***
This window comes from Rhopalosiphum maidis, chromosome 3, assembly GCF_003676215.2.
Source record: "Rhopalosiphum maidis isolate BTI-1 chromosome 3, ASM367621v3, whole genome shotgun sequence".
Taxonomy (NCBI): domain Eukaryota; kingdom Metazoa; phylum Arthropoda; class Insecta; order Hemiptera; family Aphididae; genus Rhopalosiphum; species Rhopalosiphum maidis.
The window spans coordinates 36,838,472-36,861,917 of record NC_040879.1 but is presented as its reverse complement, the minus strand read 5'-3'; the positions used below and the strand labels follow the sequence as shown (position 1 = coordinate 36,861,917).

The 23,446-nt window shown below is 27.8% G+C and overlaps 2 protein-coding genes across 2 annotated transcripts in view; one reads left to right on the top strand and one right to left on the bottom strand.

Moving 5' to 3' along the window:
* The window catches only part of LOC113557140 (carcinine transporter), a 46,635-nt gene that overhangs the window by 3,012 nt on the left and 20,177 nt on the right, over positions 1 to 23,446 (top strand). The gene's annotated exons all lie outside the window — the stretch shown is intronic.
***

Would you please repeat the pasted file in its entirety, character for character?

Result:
This window comes from Rhopalosiphum maidis, chromosome 3, assembly GCF_003676215.2.
Source record: "Rhopalosiphum maidis isolate BTI-1 chromosome 3, ASM367621v3, whole genome shotgun sequence".
Taxonomy (NCBI): domain Eukaryota; kingdom Metazoa; phylum Arthropoda; class Insecta; order Hemiptera; family Aphididae; genus Rhopalosiphum; species Rhopalosiphum maidis.
The window spans coordinates 36,838,472-36,861,917 of record NC_040879.1 but is presented as its reverse complement, the minus strand read 5'-3'; the positions used below and the strand labels follow the sequence as shown (position 1 = coordinate 36,861,917).

The 23,446-nt window shown below is 27.8% G+C and overlaps 2 protein-coding genes across 2 annotated transcripts in view; one reads left to right on the top strand and one right to left on the bottom strand.

Moving 5' to 3' along the window:
* The window catches only part of LOC113557140 (carcinine transporter), a 46,635-nt gene that overhangs the window by 3,012 nt on the left and 20,177 nt on the right, over positions 1 to 23,446 (top strand). The gene's annotated exons all lie outside the window — the stretch shown is intronic.